Progress in Thought

There is a common tactic, especially on the economics blogosphere, to call out economists for holding different, oftentimes seemingly contradictory, positions over time. I’m sure that often this might be justified, but the longer the period between writings the less it is, I think.

Paul Krugman is a perfect example. A lot of people prefer Krugman’s earlier work to that of the past decade and a half, mostly because Krugman adopted a Keynesian twist by developing a modern liquidity trap. His most well-known “turning point” paper is “It’s Baaack: Japan’s Slump and the Return of the Liquidity Trap,” co-authored with Kathryn Dominguez and Kenneth Rogoff. In this paper, he expresses some reservations on the  impact of fiscal policy, advocating instead an unconventional monetary policy. In the past four years, Krugman has taken a much more favorable position in regards to fiscal policy (although, even in the 2009 edition of Depression Economics, he emphasizes the role of monetary policy and doesn’t discuss fiscal policy as much).

Rather than a contradiction, this change represents a transition in thought. In fact, it’s the transition that Krugman, it seems, talks about the most — he admits to holding what he perceives to be erroneous ideas. He’s probably less explicit about his influences, but it’s clear that much of the change is caused by the literature he reads. This includes economists like Richard Koo (and the balance sheet recession) and Minsky.

While he died decades before the advent of the world wide web, Keynes is also a victim to intertemporal comparisons. Even Hayek admonished Keynes for changing his mind frequently. There is controversy on just how much Keynes progressed, but the common story is that he at least began to slip away from the Marshallian positions he held at the beginning of his career. This includes a greater embrace of expectations and uncertainty, and an emphasis on real world disequilibria (I think, though, post Keynesians sometimes exaggerate Keynes’ disequilibrium economics). Yet, some like to point out inconsistencies between separate works and use this as a case against the author.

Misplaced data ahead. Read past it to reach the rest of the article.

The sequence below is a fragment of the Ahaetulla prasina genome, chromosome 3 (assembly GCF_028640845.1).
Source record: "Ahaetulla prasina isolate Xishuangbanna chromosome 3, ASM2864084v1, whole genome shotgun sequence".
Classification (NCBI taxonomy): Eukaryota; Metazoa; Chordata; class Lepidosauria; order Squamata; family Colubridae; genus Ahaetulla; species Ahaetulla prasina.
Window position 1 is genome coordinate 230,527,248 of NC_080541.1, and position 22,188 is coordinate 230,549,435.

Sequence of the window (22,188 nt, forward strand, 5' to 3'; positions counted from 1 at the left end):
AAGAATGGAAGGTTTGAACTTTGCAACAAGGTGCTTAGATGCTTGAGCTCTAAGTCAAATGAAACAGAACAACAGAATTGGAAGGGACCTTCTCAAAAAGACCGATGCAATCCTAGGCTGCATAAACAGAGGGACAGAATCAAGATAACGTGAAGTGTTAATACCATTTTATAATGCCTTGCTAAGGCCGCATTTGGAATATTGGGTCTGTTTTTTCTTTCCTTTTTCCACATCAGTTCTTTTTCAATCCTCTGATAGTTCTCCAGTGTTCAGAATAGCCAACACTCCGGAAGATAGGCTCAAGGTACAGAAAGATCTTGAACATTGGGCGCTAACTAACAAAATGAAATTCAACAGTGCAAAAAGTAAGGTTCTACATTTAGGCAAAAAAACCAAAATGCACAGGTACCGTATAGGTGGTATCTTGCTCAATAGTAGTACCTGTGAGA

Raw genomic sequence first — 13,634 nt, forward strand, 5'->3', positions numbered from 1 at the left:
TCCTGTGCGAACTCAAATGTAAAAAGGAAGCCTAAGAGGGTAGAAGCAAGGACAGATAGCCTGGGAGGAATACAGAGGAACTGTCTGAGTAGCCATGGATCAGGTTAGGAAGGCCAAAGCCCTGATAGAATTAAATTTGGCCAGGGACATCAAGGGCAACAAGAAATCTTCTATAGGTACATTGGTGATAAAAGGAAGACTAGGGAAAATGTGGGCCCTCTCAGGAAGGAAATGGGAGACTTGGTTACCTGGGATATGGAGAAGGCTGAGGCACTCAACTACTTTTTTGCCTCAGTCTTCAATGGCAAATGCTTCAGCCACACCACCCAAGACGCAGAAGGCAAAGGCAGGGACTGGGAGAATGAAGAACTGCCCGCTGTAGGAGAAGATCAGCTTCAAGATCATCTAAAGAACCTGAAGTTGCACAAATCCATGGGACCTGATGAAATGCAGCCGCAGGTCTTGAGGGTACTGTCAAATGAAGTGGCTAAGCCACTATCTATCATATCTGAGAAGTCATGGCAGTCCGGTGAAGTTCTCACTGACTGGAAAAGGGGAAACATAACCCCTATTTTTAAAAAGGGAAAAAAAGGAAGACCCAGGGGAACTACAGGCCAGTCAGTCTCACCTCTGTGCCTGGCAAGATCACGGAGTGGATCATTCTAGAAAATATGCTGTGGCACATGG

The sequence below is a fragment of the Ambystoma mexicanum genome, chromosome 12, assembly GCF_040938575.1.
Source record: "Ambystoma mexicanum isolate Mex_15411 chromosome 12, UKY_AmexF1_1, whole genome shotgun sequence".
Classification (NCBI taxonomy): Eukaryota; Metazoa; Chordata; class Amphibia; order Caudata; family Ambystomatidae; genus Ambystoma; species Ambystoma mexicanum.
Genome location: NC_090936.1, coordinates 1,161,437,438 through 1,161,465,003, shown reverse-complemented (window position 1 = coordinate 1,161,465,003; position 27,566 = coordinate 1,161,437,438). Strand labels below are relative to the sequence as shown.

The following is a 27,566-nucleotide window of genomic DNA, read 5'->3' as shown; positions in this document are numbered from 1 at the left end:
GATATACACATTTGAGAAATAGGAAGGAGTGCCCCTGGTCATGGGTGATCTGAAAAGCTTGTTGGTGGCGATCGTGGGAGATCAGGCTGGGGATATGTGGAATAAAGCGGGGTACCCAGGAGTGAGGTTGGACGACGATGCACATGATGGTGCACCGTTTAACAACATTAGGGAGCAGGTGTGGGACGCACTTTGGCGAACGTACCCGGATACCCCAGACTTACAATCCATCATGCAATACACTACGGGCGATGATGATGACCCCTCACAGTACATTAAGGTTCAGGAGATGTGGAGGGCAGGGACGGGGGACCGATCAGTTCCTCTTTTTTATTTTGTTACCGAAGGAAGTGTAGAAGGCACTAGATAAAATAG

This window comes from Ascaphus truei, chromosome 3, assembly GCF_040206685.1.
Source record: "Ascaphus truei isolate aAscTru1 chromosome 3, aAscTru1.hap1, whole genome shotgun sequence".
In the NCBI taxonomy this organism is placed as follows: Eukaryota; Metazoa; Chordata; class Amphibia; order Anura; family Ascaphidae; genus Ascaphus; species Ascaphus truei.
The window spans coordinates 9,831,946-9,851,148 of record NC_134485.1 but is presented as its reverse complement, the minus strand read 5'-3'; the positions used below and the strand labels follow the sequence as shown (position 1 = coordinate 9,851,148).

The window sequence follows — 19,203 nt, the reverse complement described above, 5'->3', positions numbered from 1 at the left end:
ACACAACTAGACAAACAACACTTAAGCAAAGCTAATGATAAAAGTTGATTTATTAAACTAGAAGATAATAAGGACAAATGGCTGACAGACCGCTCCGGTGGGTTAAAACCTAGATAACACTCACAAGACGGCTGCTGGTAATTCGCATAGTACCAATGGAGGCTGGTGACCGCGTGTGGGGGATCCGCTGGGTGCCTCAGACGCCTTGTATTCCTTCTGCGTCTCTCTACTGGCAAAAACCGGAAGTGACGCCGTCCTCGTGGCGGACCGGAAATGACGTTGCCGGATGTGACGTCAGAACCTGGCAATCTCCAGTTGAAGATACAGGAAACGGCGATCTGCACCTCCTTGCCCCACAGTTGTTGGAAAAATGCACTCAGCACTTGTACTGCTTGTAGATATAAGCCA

This is the wrong approach, for two reasons,

  1. Ideas should be judged on their own. That a new idea is seemingly opposed to an older one, even if both were at some point held by the same author, is not a case against either belief on its own — they have to be reviewed on their merits;
  2. We can justifiable believe that a change in thought is occurring in the wrong direction, but we should still praise these kinds of processes. Change is good, because it means that the person is still further developing theory. If there is a culture for attacking inconsistencies between works that can be positioned within a timeline of intellectual progress, the science is much worse off. How can we blame people for being unjustifiably stubborn if we make open and honest change too expensive?

Obviously, there are boundaries. If an author were to publish an article today saying x, and tomorrow another one saying y, where x and y can’t both be true (x ⊕ y?), then there is justification for calling out the inconsistency. But, as the length of time increases, this justification becomes more and more suspect.

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